Entrepreneurial lessons

Disclaimer: I’m a tech/CTO guy and not a strategist, CEO, or marketeer. Also the stories below are not accurate. Still they feel useful to share 🙂

When you like to party, know when to stop

We started our company during University, and were no strangers to partying late (and waking up early to study). During the first years, we would continue to party all night with potential customers at events. This worked out great. Not only did we get long term friendships, we also signed up many “party friends” eventually as client. This seemed like a great strategy! A few years later, as we were more established as a company, 3 (!) representatives of large potential customers we had been chasing told us they really liked us and enjoyed the parties, however we partied too hard for their companies to be comfortable working with us. Wow, I never realized that! And to be fair, perhaps we were getting a bit too old to party so much. Also the evenings were more about hanging out with old friends than meeting new ones .. So we immediately dropped the “partying late” act, and only 1 event later started to sign larger clients.

Be prepared if you consider to be acquired

Be prepared

We had an acquisition offer during our early stages which seemed really good. We got along with the potential buyer, lots of synergies, serious company, etcetera. We flew over, had an amazing dinner, all looked great and we were excited since it would give a huge boost to the business. On our return, we received a list of 100+ questions. They didn’t seem too unreasonable or impossible to answer. However, as we found out, it was incredibly time consuming to collect all data to answer. Lots of information wasn’t digital yet or would reside at third parties.

As there was also a company to run, only nights were available to work on this. The result .. crazy hours of work and a potential buyer that is somehow finding reasons as time passes to make the deal more complex or less favorable than initially presented. And to be fair, once you start digging deep in all (paper) history you start wondering yourself if the buyer is getting a good deal.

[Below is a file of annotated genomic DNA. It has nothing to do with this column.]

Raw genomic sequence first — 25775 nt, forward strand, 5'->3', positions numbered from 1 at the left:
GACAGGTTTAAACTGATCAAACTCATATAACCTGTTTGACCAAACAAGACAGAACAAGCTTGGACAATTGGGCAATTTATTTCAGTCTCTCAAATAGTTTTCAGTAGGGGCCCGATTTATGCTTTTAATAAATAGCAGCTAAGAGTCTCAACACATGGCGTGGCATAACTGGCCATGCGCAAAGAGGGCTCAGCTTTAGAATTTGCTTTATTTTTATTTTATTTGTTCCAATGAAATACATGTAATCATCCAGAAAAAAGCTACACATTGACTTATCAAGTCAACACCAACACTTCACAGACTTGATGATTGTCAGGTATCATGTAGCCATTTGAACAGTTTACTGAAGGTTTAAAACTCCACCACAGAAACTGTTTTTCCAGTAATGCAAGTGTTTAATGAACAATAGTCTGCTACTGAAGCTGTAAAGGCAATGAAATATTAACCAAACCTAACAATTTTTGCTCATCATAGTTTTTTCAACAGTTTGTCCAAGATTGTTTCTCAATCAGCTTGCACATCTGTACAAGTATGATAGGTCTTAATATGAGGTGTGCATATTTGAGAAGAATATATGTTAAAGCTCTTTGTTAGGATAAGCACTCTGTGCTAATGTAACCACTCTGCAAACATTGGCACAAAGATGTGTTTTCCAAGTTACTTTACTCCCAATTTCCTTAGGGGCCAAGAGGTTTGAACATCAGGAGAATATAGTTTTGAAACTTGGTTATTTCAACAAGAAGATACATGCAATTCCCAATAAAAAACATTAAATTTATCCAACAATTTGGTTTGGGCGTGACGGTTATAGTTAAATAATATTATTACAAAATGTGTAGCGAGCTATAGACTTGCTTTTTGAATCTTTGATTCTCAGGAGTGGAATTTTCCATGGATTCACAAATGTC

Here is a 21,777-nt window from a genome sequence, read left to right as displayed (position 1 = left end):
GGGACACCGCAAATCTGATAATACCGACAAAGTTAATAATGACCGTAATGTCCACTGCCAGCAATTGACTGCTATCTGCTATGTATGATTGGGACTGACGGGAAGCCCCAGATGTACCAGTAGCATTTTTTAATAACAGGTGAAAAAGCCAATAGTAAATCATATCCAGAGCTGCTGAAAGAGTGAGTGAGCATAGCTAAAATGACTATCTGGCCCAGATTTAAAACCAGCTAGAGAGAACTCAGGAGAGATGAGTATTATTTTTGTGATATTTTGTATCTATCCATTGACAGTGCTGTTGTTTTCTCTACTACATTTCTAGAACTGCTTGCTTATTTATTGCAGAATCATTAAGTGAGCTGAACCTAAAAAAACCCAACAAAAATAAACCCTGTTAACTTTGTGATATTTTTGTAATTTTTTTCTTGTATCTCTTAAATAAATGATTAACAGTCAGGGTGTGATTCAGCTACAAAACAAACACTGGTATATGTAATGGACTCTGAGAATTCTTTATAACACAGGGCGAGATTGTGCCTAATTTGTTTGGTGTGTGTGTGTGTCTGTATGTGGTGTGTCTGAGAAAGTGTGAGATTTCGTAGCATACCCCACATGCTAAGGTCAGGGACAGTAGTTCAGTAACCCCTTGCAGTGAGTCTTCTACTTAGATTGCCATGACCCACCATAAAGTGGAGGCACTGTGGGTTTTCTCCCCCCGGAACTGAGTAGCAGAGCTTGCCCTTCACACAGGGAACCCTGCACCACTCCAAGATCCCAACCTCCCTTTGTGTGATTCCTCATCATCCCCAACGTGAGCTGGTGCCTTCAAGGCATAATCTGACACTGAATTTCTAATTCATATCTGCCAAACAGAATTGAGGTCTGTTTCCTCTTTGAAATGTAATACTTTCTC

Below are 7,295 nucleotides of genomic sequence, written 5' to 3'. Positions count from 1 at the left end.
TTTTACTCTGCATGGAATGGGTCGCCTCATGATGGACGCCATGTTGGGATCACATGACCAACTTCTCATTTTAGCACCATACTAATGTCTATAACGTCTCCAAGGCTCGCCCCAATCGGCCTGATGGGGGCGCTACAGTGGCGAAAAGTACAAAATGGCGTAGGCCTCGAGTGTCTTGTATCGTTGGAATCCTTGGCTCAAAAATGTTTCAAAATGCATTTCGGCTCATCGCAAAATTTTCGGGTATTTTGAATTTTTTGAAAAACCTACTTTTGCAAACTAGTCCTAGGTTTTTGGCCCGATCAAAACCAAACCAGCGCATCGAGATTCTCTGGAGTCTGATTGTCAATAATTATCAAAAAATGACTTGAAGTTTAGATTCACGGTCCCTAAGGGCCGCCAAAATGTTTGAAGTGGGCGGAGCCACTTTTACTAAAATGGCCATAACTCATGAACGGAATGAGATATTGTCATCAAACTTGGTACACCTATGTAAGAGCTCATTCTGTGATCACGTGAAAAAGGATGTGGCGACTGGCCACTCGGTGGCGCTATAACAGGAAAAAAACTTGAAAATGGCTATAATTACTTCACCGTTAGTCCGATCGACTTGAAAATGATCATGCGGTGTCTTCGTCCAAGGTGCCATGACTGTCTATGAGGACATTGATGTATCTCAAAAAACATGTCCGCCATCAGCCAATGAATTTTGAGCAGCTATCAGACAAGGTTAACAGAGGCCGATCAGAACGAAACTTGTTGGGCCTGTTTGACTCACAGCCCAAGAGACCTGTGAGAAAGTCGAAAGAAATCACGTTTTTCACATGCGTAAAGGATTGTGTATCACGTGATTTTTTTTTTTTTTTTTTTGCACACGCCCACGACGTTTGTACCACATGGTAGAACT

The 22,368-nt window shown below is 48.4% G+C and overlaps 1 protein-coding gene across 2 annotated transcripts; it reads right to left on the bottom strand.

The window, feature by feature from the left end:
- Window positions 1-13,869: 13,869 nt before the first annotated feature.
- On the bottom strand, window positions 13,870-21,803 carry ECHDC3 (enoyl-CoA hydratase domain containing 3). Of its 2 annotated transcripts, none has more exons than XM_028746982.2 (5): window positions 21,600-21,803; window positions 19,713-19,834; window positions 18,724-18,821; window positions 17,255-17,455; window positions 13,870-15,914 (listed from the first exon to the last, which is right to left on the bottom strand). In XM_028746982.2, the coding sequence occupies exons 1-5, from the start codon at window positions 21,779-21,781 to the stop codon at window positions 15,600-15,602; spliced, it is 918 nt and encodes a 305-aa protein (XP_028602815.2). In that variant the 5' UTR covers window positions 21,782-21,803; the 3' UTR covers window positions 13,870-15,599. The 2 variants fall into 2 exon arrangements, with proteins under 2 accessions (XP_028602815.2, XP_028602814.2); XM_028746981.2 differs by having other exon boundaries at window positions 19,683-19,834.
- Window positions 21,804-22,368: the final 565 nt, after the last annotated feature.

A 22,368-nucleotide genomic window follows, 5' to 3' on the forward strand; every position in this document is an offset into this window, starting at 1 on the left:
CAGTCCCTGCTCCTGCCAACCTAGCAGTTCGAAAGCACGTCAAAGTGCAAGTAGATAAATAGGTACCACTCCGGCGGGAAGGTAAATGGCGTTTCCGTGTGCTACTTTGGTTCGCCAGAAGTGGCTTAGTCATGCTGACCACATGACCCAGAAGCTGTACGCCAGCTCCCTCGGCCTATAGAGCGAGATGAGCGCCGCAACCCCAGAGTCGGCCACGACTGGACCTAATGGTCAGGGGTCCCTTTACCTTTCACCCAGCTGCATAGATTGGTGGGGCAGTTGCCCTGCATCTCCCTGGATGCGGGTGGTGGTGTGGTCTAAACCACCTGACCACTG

When all questions were answered and negotiations were done, the final deal on paper was suddenly very different from the initial offer. At some point though, you feel you’d sign anything to never have to go through this (potentially life changing) process again. And that’s EXACTLY what acquiring companies try to achieve 🙂

On signing day .. we didn’t sign. We realized the final contract didn’t match the offer that got us excited in the first place. We considered all work done sunk costs, and figured from that moment on we would record ALL information digitally and structured to be immediately available whenever needed. This proved very useful for regular business as well when e.g. opening bank accounts or foreign subsidiaries. So it was a lesson well learned.

Take the lead

After this lesson well learned, years passed without the intent to sell. Until unexpectedly we received another takeover offer that would provide strong synergies. This time, we were prepared.

First thing we did, was to ensure we would be able to easily end negotiations AT ANY TIME during the conversations. All confidential information (such as customer or employee details) was anonymized until after signing. We did not invest in any M&A expert, since we figured they make the process more complex and we figured we could keep emotionally distanced enough ourselves this time. We did hire a good M&A lawyer when things got more serious, to simply check the legal texts and judge which clauses are “normal”. We setup our own data room to stay in control.